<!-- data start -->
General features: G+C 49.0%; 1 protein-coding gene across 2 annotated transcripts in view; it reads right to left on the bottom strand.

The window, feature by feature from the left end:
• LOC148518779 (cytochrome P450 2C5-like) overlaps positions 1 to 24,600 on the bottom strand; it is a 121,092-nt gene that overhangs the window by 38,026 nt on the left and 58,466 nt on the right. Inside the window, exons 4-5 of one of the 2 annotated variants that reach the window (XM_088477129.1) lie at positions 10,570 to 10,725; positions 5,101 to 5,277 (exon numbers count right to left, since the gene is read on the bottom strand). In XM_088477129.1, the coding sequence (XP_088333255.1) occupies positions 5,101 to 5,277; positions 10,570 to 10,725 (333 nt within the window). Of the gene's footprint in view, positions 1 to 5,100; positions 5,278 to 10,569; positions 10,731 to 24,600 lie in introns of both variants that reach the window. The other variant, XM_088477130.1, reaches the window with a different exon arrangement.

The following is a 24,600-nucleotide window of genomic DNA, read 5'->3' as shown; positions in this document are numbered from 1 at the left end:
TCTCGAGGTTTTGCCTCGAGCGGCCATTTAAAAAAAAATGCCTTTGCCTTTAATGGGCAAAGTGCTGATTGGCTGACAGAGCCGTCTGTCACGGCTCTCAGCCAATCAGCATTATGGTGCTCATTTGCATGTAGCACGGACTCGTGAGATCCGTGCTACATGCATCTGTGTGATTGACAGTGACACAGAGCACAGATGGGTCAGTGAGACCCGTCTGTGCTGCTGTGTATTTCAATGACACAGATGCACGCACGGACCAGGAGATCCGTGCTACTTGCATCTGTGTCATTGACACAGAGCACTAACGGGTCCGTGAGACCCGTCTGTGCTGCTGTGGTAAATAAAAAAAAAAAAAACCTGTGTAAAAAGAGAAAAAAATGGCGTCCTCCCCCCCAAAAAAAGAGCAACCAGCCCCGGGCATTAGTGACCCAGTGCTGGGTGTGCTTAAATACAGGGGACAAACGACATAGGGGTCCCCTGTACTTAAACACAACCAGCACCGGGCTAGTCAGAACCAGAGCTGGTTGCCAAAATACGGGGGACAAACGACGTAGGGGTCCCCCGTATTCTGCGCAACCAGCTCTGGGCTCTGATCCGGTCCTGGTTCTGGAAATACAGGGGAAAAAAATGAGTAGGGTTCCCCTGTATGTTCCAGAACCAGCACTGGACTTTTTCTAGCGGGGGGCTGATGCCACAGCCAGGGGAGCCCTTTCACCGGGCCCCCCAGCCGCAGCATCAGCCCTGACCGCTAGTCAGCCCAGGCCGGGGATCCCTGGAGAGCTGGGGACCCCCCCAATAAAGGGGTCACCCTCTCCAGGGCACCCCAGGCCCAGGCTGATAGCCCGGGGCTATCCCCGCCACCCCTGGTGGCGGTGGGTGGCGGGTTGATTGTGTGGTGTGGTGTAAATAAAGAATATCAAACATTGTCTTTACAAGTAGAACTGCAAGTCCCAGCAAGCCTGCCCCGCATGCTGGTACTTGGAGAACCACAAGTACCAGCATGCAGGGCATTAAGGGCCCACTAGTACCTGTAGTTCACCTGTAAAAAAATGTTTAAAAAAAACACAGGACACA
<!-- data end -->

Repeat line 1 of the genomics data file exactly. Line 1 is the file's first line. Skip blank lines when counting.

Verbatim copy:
General features: G+C 49.0%; 1 protein-coding gene across 2 annotated transcripts in view; it reads right to left on the bottom strand.